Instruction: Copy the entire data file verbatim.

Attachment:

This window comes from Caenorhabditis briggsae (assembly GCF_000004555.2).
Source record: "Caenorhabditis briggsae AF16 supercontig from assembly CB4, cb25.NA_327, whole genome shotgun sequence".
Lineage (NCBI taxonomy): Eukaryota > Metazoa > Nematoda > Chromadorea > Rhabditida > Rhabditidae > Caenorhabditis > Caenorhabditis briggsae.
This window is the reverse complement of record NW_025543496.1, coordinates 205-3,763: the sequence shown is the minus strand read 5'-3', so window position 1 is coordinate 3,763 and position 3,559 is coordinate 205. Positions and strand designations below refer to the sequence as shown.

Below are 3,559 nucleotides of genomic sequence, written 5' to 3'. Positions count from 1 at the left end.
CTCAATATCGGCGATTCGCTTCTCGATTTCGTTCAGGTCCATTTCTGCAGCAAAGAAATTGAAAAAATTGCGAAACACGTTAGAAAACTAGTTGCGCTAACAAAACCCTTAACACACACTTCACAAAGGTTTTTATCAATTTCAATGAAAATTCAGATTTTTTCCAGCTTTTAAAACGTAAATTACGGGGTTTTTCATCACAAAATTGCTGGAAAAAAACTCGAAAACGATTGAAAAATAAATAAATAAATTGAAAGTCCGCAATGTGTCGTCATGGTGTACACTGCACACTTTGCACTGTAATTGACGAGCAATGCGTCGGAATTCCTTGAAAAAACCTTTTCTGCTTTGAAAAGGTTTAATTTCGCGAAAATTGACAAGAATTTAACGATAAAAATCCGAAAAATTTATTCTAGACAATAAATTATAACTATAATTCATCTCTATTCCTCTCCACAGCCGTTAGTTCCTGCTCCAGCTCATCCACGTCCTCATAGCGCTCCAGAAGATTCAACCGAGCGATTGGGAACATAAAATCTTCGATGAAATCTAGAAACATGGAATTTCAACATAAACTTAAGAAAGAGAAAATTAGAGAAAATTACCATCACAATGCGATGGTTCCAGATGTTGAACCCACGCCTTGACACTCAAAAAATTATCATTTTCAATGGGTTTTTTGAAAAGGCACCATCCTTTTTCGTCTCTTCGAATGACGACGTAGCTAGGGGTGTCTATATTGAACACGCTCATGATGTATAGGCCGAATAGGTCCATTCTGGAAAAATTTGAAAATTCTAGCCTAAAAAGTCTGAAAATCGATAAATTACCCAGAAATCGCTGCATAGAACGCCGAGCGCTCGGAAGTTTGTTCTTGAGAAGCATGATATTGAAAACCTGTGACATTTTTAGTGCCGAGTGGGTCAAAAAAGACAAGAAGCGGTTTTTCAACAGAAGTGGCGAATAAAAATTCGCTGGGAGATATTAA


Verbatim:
This window comes from Caenorhabditis briggsae (assembly GCF_000004555.2).
Source record: "Caenorhabditis briggsae AF16 supercontig from assembly CB4, cb25.NA_327, whole genome shotgun sequence".
Lineage (NCBI taxonomy): Eukaryota > Metazoa > Nematoda > Chromadorea > Rhabditida > Rhabditidae > Caenorhabditis > Caenorhabditis briggsae.
This window is the reverse complement of record NW_025543496.1, coordinates 205-3,763: the sequence shown is the minus strand read 5'-3', so window position 1 is coordinate 3,763 and position 3,559 is coordinate 205. Positions and strand designations below refer to the sequence as shown.

Below are 3,559 nucleotides of genomic sequence, written 5' to 3'. Positions count from 1 at the left end.
CTCAATATCGGCGATTCGCTTCTCGATTTCGTTCAGGTCCATTTCTGCAGCAAAGAAATTGAAAAAATTGCGAAACACGTTAGAAAACTAGTTGCGCTAACAAAACCCTTAACACACACTTCACAAAGGTTTTTATCAATTTCAATGAAAATTCAGATTTTTTCCAGCTTTTAAAACGTAAATTACGGGGTTTTTCATCACAAAATTGCTGGAAAAAAACTCGAAAACGATTGAAAAATAAATAAATAAATTGAAAGTCCGCAATGTGTCGTCATGGTGTACACTGCACACTTTGCACTGTAATTGACGAGCAATGCGTCGGAATTCCTTGAAAAAACCTTTTCTGCTTTGAAAAGGTTTAATTTCGCGAAAATTGACAAGAATTTAACGATAAAAATCCGAAAAATTTATTCTAGACAATAAATTATAACTATAATTCATCTCTATTCCTCTCCACAGCCGTTAGTTCCTGCTCCAGCTCATCCACGTCCTCATAGCGCTCCAGAAGATTCAACCGAGCGATTGGGAACATAAAATCTTCGATGAAATCTAGAAACATGGAATTTCAACATAAACTTAAGAAAGAGAAAATTAGAGAAAATTACCATCACAATGCGATGGTTCCAGATGTTGAACCCACGCCTTGACACTCAAAAAATTATCATTTTCAATGGGTTTTTTGAAAAGGCACCATCCTTTTTCGTCTCTTCGAATGACGACGTAGCTAGGGGTGTCTATATTGAACACGCTCATGATGTATAGGCCGAATAGGTCCATTCTGGAAAAATTTGAAAATTCTAGCCTAAAAAGTCTGAAAATCGATAAATTACCCAGAAATCGCTGCATAGAACGCCGAGCGCTCGGAAGTTTGTTCTTGAGAAGCATGATATTGAAAACCTGTGACATTTTTAGTGCCGAGTGGGTCAAAAAAGACAAGAAGCGGTTTTTCAACAGAAGTGGCGAATAAAAATTCGCTGGGAGATATTAA